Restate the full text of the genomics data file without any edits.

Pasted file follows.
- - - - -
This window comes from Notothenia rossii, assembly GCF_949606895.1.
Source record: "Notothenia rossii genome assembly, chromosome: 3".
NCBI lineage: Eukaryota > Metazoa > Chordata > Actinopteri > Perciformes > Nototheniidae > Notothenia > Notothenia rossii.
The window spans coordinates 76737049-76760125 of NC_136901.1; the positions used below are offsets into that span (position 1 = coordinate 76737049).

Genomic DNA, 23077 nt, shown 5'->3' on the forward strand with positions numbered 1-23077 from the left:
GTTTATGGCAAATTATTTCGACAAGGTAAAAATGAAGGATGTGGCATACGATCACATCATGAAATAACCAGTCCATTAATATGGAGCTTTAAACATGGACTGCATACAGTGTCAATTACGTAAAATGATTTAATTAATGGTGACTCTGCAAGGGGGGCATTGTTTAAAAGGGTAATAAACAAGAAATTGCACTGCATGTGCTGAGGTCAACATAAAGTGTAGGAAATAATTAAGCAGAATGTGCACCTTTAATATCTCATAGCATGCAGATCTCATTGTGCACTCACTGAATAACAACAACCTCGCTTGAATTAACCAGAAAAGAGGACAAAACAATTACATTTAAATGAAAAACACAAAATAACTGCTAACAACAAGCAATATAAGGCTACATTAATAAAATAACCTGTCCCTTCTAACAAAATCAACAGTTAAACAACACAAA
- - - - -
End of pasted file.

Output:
This window comes from Notothenia rossii, assembly GCF_949606895.1.
Source record: "Notothenia rossii genome assembly, chromosome: 3".
NCBI lineage: Eukaryota > Metazoa > Chordata > Actinopteri > Perciformes > Nototheniidae > Notothenia > Notothenia rossii.
The window spans coordinates 76737049-76760125 of NC_136901.1; the positions used below are offsets into that span (position 1 = coordinate 76737049).

Genomic DNA, 23077 nt, shown 5'->3' on the forward strand with positions numbered 1-23077 from the left:
GTTTATGGCAAATTATTTCGACAAGGTAAAAATGAAGGATGTGGCATACGATCACATCATGAAATAACCAGTCCATTAATATGGAGCTTTAAACATGGACTGCATACAGTGTCAATTACGTAAAATGATTTAATTAATGGTGACTCTGCAAGGGGGGCATTGTTTAAAAGGGTAATAAACAAGAAATTGCACTGCATGTGCTGAGGTCAACATAAAGTGTAGGAAATAATTAAGCAGAATGTGCACCTTTAATATCTCATAGCATGCAGATCTCATTGTGCACTCACTGAATAACAACAACCTCGCTTGAATTAACCAGAAAAGAGGACAAAACAATTACATTTAAATGAAAAACACAAAATAACTGCTAACAACAAGCAATATAAGGCTACATTAATAAAATAACCTGTCCCTTCTAACAAAATCAACAGTTAAACAACACAAA